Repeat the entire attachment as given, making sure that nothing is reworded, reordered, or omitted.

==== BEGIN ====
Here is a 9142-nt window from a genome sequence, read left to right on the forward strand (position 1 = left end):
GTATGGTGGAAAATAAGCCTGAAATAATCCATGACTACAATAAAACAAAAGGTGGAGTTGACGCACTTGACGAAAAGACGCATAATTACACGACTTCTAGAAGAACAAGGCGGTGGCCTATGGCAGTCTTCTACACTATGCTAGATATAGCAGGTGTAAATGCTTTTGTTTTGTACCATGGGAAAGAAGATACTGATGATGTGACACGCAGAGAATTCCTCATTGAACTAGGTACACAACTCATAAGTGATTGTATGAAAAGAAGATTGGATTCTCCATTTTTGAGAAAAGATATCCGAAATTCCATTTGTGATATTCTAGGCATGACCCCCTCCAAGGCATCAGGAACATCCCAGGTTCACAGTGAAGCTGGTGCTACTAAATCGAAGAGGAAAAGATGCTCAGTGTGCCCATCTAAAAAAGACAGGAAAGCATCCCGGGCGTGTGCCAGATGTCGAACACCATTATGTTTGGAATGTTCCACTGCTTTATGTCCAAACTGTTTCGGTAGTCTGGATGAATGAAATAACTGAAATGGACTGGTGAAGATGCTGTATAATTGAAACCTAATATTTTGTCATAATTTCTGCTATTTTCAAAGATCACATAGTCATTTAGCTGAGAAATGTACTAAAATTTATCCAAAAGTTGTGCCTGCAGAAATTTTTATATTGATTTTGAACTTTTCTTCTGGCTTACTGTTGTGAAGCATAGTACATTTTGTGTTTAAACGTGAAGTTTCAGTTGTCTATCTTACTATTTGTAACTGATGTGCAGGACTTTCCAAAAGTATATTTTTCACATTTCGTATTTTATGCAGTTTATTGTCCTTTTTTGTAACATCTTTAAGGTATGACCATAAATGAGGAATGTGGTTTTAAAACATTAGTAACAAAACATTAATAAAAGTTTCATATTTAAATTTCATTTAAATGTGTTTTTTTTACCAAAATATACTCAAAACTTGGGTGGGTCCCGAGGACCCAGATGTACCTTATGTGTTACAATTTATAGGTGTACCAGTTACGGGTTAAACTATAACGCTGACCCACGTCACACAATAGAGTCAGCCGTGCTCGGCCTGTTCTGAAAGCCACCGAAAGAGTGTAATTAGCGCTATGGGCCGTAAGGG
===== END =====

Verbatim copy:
Here is a 9142-nt window from a genome sequence, read left to right on the forward strand (position 1 = left end):
GTATGGTGGAAAATAAGCCTGAAATAATCCATGACTACAATAAAACAAAAGGTGGAGTTGACGCACTTGACGAAAAGACGCATAATTACACGACTTCTAGAAGAACAAGGCGGTGGCCTATGGCAGTCTTCTACACTATGCTAGATATAGCAGGTGTAAATGCTTTTGTTTTGTACCATGGGAAAGAAGATACTGATGATGTGACACGCAGAGAATTCCTCATTGAACTAGGTACACAACTCATAAGTGATTGTATGAAAAGAAGATTGGATTCTCCATTTTTGAGAAAAGATATCCGAAATTCCATTTGTGATATTCTAGGCATGACCCCCTCCAAGGCATCAGGAACATCCCAGGTTCACAGTGAAGCTGGTGCTACTAAATCGAAGAGGAAAAGATGCTCAGTGTGCCCATCTAAAAAAGACAGGAAAGCATCCCGGGCGTGTGCCAGATGTCGAACACCATTATGTTTGGAATGTTCCACTGCTTTATGTCCAAACTGTTTCGGTAGTCTGGATGAATGAAATAACTGAAATGGACTGGTGAAGATGCTGTATAATTGAAACCTAATATTTTGTCATAATTTCTGCTATTTTCAAAGATCACATAGTCATTTAGCTGAGAAATGTACTAAAATTTATCCAAAAGTTGTGCCTGCAGAAATTTTTATATTGATTTTGAACTTTTCTTCTGGCTTACTGTTGTGAAGCATAGTACATTTTGTGTTTAAACGTGAAGTTTCAGTTGTCTATCTTACTATTTGTAACTGATGTGCAGGACTTTCCAAAAGTATATTTTTCACATTTCGTATTTTATGCAGTTTATTGTCCTTTTTTGTAACATCTTTAAGGTATGACCATAAATGAGGAATGTGGTTTTAAAACATTAGTAACAAAACATTAATAAAAGTTTCATATTTAAATTTCATTTAAATGTGTTTTTTTTACCAAAATATACTCAAAACTTGGGTGGGTCCCGAGGACCCAGATGTACCTTATGTGTTACAATTTATAGGTGTACCAGTTACGGGTTAAACTATAACGCTGACCCACGTCACACAATAGAGTCAGCCGTGCTCGGCCTGTTCTGAAAGCCACCGAAAGAGTGTAATTAGCGCTATGGGCCGTAAGGG